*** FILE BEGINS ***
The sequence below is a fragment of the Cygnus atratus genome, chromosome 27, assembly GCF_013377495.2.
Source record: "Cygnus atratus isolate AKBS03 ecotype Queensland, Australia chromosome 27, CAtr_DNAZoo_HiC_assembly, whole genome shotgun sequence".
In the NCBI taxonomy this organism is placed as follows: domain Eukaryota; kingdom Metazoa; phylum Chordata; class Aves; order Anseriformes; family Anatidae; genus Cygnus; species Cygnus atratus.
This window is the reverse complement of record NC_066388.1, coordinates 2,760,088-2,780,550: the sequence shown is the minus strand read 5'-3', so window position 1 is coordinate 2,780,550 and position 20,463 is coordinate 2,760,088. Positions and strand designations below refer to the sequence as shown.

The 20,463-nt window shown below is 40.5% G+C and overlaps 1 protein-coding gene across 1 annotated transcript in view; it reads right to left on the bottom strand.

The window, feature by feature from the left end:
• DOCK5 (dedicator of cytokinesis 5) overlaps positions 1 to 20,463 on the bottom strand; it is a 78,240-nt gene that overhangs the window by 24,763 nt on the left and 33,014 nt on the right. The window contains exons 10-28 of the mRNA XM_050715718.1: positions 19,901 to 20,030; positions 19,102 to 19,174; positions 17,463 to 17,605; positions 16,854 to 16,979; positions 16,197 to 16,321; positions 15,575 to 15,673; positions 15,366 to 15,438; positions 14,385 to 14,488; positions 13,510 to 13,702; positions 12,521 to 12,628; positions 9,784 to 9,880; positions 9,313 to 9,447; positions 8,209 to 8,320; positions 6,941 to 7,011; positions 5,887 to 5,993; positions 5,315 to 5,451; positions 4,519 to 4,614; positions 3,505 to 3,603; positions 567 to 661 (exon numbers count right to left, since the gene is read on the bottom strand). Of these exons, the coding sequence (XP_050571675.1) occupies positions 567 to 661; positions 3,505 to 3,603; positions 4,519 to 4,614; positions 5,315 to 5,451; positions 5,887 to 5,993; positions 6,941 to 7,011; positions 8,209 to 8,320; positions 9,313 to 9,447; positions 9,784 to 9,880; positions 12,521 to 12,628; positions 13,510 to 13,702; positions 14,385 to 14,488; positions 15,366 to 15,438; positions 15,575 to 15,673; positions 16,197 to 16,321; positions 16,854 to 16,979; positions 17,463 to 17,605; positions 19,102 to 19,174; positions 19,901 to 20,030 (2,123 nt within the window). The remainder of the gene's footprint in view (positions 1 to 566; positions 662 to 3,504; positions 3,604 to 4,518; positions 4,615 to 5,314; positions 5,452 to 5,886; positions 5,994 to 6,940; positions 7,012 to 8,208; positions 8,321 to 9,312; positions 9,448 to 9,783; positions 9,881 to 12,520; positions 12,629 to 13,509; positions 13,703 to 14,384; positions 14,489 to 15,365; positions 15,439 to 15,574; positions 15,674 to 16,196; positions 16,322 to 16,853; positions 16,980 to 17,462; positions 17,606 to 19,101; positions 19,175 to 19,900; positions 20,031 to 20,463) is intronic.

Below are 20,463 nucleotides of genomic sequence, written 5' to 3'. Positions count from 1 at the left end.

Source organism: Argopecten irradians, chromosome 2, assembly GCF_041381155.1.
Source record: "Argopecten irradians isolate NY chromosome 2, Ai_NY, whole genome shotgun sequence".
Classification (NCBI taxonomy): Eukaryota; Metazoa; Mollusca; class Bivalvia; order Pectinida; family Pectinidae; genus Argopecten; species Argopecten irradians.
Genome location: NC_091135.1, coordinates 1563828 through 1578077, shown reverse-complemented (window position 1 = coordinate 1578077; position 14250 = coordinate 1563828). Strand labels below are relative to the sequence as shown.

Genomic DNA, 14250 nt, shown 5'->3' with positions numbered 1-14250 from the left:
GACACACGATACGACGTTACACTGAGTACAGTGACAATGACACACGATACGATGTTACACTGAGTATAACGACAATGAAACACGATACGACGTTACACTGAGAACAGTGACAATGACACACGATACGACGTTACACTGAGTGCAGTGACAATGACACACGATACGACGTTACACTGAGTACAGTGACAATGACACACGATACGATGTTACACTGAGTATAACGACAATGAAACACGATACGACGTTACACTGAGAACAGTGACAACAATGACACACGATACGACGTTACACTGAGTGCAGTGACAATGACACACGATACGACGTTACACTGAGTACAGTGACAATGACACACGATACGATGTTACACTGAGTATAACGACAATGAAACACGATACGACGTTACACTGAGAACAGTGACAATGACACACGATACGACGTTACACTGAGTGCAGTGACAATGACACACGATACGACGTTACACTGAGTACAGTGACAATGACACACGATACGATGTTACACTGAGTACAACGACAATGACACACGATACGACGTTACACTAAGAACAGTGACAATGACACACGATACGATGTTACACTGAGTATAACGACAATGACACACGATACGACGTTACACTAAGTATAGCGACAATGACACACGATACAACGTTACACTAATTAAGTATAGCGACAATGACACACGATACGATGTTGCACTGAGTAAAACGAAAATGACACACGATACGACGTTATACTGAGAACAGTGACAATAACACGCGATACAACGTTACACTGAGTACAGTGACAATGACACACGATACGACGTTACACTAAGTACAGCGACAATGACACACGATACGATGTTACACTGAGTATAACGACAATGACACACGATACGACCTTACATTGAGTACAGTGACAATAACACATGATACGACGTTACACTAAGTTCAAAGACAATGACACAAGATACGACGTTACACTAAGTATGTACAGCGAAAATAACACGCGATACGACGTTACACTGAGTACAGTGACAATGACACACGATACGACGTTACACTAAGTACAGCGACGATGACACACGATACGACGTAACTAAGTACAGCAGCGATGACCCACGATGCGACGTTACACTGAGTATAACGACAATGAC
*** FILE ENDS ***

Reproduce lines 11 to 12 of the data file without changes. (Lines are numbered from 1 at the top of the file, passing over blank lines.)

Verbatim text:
Classification (NCBI taxonomy): Eukaryota; Metazoa; Mollusca; class Bivalvia; order Pectinida; family Pectinidae; genus Argopecten; species Argopecten irradians.
Genome location: NC_091135.1, coordinates 1563828 through 1578077, shown reverse-complemented (window position 1 = coordinate 1578077; position 14250 = coordinate 1563828). Strand labels below are relative to the sequence as shown.